New Horizons

Back in October 2020 I bought a new-to-me camera, the Horizon Kompakt. A Russian-made, swing lens camera for shooting 120 degree panoramas on 35mm film. In January 2021 I added the Horizon S3 Pro to the bag having also played with an Horizon 202 in December 2020. This post is a summary of the key things I have learnt whilst working with this incredible but very idiosyncratic tools. They are in answer to questions I’ve been asked over the last few months and are in the order they tumbled out of my head!

1. So long as you load the camera properly and wind on smoothly there should be no problems with torn film. Unlike my Kompakt and 202 the S3 is relatively very smooth.

It rained toay … all of the day! Horizon Kompakt | HP5+ | Kodak HC-110 (B) Shot and developed 20th January 2021

2. To the right of the film gate in the S3 there is a silver bar with sprockets – the film goes under this BUT make sure you also thread the film UNDER the black bar to the immediate left of the silver bar. This is important to ensure film lies flat and reduces tearing risk considerably. With all of the models the basic advice is that if it can go under then it should!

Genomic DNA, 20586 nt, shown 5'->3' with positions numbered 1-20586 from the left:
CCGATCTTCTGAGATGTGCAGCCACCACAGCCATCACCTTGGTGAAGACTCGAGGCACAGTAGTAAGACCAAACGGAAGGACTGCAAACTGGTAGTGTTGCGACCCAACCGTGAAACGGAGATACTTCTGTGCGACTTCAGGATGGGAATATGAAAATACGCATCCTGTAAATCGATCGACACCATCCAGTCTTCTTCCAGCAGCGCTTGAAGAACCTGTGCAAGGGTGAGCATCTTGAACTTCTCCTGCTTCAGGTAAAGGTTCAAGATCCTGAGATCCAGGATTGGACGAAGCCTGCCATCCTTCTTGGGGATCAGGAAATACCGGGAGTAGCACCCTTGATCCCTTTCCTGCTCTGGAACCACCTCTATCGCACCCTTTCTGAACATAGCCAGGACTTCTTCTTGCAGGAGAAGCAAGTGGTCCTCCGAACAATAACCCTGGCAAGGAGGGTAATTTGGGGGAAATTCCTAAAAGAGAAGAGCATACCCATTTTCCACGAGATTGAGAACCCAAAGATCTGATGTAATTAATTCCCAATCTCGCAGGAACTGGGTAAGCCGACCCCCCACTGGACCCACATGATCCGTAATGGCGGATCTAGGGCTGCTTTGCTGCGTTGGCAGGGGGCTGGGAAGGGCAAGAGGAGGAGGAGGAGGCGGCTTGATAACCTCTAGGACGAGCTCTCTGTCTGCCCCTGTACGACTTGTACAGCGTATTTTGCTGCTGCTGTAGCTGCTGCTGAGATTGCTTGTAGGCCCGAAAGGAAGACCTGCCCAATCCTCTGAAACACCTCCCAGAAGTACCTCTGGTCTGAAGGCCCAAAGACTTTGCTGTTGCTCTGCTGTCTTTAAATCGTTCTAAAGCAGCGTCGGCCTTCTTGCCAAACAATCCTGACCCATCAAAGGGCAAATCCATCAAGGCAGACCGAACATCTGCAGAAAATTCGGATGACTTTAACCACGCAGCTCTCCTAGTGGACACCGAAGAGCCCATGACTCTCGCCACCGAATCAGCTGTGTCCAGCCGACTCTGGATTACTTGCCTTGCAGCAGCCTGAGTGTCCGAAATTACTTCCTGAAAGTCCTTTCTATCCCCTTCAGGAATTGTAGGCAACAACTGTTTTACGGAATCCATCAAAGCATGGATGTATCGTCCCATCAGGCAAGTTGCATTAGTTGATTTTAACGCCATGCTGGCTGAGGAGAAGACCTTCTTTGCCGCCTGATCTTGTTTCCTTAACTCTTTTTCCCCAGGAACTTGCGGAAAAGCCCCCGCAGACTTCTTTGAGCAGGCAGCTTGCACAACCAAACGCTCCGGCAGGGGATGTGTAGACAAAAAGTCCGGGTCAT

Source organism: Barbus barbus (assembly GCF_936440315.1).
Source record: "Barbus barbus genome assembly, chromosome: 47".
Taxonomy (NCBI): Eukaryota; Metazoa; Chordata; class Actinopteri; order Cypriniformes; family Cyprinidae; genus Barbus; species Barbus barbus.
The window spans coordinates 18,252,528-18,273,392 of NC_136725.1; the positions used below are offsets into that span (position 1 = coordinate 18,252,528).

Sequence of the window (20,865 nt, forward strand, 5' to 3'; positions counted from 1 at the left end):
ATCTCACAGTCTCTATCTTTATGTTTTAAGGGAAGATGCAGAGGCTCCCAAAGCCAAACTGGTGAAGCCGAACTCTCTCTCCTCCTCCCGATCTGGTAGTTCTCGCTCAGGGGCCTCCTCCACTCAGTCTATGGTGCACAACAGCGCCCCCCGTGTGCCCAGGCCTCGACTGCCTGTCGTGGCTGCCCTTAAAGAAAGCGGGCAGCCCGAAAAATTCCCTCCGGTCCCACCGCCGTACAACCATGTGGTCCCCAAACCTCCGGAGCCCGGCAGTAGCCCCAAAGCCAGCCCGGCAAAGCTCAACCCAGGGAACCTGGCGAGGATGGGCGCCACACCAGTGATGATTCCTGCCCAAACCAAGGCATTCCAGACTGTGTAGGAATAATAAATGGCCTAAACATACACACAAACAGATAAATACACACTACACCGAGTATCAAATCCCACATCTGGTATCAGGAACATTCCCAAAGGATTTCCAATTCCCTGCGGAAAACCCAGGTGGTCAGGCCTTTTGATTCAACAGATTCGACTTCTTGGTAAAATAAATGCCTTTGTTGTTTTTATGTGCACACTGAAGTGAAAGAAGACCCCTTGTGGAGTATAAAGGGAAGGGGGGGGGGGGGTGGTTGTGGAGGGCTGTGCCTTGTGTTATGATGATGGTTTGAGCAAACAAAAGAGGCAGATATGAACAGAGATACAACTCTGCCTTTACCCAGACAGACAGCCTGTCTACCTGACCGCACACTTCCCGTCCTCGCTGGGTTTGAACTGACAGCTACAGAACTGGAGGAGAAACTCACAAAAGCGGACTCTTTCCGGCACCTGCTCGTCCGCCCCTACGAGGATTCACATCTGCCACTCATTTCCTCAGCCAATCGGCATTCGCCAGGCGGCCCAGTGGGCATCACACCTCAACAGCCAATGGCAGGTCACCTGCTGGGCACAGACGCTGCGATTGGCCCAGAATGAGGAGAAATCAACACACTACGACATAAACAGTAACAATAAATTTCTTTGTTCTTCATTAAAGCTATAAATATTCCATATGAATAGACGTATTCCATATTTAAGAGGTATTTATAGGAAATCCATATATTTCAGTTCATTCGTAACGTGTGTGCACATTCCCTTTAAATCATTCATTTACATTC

3. Some film stock is inherently thinner and prone to snapping, I’ve used mainly HP5+, Tri-X with the S3 although have used self-rolled Kodak XX successfully. The key as I’ve said is to be gentle.

Horizon Kompakt | Ilford HP5+ | Kodak D76 (1+1) Shot 15th Fenruary 2021

4. I use an app on my phone to gauge exposure and it’s rarely too far out. It’s a wide field of view though so I use my experience to tweak if appropriate, especially high contrast scenes such as the one above. I rarely bracket but that’s an option too I guess. If shooting something like HP5+ there’s plenty of inherent latitude within the emulsion itself. 

5. Expect 21 frames on a 36 exp film. Around 14 on a 24 exp film. Don’t be tempted to try and squeeze an extra frame – therein lies film snapping potential 😀

Calder & Hebble Navigation 10th February 2021 Horizon S3 Pro | Kodak TriX | Kodak D76 (1+1)